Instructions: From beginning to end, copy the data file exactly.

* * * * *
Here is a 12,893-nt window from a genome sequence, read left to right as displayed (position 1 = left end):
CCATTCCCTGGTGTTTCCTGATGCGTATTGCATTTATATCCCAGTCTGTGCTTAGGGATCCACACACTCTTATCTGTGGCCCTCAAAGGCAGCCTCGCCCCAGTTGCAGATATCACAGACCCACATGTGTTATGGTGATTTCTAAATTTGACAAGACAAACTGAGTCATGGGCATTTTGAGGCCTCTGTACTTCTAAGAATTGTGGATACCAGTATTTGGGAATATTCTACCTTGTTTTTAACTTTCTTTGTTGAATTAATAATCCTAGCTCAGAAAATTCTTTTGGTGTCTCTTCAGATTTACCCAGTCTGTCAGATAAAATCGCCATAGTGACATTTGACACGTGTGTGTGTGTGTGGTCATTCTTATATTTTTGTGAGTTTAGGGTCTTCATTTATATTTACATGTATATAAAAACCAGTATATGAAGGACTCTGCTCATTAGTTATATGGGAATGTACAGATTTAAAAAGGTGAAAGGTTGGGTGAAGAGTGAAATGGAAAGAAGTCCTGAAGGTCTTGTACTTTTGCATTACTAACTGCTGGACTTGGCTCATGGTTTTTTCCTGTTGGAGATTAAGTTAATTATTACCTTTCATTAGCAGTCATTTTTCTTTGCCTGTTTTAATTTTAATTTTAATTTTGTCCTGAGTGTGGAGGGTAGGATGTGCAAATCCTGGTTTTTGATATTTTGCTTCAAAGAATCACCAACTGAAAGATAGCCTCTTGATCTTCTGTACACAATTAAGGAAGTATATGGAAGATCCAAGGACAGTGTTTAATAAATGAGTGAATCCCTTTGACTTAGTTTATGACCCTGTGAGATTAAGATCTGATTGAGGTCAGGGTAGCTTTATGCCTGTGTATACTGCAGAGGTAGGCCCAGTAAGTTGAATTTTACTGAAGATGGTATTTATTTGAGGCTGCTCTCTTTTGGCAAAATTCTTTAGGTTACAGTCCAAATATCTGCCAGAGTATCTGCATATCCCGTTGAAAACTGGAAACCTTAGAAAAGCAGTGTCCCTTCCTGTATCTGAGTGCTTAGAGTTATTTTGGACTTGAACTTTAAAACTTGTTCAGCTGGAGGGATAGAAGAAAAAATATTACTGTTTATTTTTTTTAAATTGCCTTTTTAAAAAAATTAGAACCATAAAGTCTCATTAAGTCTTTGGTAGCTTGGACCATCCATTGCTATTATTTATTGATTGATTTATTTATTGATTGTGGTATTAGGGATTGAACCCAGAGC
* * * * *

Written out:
Here is a 12,893-nt window from a genome sequence, read left to right as displayed (position 1 = left end):
CCATTCCCTGGTGTTTCCTGATGCGTATTGCATTTATATCCCAGTCTGTGCTTAGGGATCCACACACTCTTATCTGTGGCCCTCAAAGGCAGCCTCGCCCCAGTTGCAGATATCACAGACCCACATGTGTTATGGTGATTTCTAAATTTGACAAGACAAACTGAGTCATGGGCATTTTGAGGCCTCTGTACTTCTAAGAATTGTGGATACCAGTATTTGGGAATATTCTACCTTGTTTTTAACTTTCTTTGTTGAATTAATAATCCTAGCTCAGAAAATTCTTTTGGTGTCTCTTCAGATTTACCCAGTCTGTCAGATAAAATCGCCATAGTGACATTTGACACGTGTGTGTGTGTGTGGTCATTCTTATATTTTTGTGAGTTTAGGGTCTTCATTTATATTTACATGTATATAAAAACCAGTATATGAAGGACTCTGCTCATTAGTTATATGGGAATGTACAGATTTAAAAAGGTGAAAGGTTGGGTGAAGAGTGAAATGGAAAGAAGTCCTGAAGGTCTTGTACTTTTGCATTACTAACTGCTGGACTTGGCTCATGGTTTTTTCCTGTTGGAGATTAAGTTAATTATTACCTTTCATTAGCAGTCATTTTTCTTTGCCTGTTTTAATTTTAATTTTAATTTTGTCCTGAGTGTGGAGGGTAGGATGTGCAAATCCTGGTTTTTGATATTTTGCTTCAAAGAATCACCAACTGAAAGATAGCCTCTTGATCTTCTGTACACAATTAAGGAAGTATATGGAAGATCCAAGGACAGTGTTTAATAAATGAGTGAATCCCTTTGACTTAGTTTATGACCCTGTGAGATTAAGATCTGATTGAGGTCAGGGTAGCTTTATGCCTGTGTATACTGCAGAGGTAGGCCCAGTAAGTTGAATTTTACTGAAGATGGTATTTATTTGAGGCTGCTCTCTTTTGGCAAAATTCTTTAGGTTACAGTCCAAATATCTGCCAGAGTATCTGCATATCCCGTTGAAAACTGGAAACCTTAGAAAAGCAGTGTCCCTTCCTGTATCTGAGTGCTTAGAGTTATTTTGGACTTGAACTTTAAAACTTGTTCAGCTGGAGGGATAGAAGAAAAAATATTACTGTTTATTTTTTTTAAATTGCCTTTTTAAAAAAATTAGAACCATAAAGTCTCATTAAGTCTTTGGTAGCTTGGACCATCCATTGCTATTATTTATTGATTGATTTATTTATTGATTGTGGTATTAGGGATTGAACCCAGAGC